The Matrix, Poems: 1960-1970 by N. H. Pritchard ff. When I first came to Friends Seminary, Norman Pritchard was Poet in Residence. I don’t know of anyone else who ever served in that capacity. He floated about the school in a long white robe; I thought of him earlier this year when I passed through Doha, Qatar, where many were similarly clad.
There is a Wikipedia article on him, and I was sad to learn that he died in 1996, in his fifties. This book is briefly discussed there as the “only one-man collection of visual poetry. . .ever commercially published.” (Robert Kostelanetz) This is poetry which does not survive a French explication de texte. It consists of deconstructed language, flights of whimsey, and blank pages.
Here are two poems from this collection: the first is entitled PEACE and the second called OLOGY.PEACErepeats the letters of the word over and over like a visual mantra meditation.If you read it aloud, you are forced to say the word in a slow, drawn out manner.Throughout the volume, Norm devises other techniques, such as unconventional spacing of the letters, to slow the reader down and force a look at language itself.In OLOGY, the visual pattern of the words mimics the action named in the poem.If one were to read it in a straightforward (conventional) way, it would say, “A seed rises to gather nest.”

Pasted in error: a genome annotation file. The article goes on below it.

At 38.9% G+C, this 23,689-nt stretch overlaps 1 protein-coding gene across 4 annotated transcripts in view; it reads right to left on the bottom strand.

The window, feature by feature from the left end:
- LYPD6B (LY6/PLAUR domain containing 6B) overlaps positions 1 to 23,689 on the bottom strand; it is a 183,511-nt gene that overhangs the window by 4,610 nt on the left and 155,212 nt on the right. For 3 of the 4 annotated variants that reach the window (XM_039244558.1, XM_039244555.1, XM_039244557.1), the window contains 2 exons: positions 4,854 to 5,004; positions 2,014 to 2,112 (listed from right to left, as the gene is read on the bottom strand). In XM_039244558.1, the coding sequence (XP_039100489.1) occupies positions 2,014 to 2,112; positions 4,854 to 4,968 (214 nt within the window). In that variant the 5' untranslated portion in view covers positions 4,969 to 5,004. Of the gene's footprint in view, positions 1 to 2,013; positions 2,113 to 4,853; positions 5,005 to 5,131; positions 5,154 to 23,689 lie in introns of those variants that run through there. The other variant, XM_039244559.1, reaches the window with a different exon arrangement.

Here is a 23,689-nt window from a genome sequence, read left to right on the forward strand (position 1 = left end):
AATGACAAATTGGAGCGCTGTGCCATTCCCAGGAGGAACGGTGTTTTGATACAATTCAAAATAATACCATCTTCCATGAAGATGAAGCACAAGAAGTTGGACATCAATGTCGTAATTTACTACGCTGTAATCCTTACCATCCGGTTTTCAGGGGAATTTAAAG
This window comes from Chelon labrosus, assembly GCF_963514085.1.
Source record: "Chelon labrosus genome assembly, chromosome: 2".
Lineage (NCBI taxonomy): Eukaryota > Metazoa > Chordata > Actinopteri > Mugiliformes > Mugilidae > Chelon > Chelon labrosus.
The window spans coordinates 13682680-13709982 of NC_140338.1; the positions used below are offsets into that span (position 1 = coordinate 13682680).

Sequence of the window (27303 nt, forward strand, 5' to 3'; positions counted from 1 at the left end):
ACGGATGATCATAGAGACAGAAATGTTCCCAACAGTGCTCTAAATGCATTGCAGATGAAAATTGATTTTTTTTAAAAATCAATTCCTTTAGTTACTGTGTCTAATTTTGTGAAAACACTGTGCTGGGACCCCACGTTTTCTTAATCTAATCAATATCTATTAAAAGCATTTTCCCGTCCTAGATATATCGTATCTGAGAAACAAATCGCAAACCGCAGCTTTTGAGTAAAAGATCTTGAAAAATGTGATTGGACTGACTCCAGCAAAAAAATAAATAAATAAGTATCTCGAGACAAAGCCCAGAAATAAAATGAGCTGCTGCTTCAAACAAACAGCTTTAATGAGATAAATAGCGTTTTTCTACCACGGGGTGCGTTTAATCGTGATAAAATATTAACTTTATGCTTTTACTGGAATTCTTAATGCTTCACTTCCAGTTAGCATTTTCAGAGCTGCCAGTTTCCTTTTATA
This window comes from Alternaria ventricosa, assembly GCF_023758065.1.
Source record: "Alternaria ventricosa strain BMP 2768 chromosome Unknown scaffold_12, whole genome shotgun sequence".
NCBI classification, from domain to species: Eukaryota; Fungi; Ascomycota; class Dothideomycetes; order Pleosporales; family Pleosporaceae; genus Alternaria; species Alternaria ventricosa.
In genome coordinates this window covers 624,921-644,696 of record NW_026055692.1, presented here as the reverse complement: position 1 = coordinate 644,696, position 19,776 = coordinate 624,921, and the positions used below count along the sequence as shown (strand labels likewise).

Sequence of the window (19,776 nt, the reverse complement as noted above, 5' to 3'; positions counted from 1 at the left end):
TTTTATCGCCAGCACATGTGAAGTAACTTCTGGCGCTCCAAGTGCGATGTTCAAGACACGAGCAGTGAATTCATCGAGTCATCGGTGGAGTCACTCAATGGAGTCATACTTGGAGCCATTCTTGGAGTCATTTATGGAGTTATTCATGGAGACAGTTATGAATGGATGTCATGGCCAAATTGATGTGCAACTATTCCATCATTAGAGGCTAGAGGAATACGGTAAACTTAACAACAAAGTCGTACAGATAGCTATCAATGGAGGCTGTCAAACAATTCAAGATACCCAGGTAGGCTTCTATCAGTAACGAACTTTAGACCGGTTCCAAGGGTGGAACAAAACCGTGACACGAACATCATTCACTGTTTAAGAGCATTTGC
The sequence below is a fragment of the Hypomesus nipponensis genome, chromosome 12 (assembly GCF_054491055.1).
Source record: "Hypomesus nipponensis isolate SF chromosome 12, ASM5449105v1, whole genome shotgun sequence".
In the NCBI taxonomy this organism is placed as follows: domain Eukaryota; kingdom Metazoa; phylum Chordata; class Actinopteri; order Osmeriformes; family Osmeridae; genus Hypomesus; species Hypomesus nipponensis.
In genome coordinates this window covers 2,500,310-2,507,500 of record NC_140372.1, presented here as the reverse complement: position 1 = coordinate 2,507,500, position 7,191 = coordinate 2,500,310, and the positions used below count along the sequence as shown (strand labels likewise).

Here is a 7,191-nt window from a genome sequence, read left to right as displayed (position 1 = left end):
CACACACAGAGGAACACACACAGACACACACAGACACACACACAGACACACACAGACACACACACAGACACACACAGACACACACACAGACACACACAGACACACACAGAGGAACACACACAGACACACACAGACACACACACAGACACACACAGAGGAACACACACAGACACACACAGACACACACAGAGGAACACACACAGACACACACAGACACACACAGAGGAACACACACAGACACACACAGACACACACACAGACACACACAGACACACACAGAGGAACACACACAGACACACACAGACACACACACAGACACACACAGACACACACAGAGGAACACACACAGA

On the book jacket, Ginsburg is quoted, calling him FREE souled. He liked to push the limits. Once my friend Karen brought her music class to the Meeting House. High school kids and Norm poked their heads up from the benches. She said, ”What’s going on?”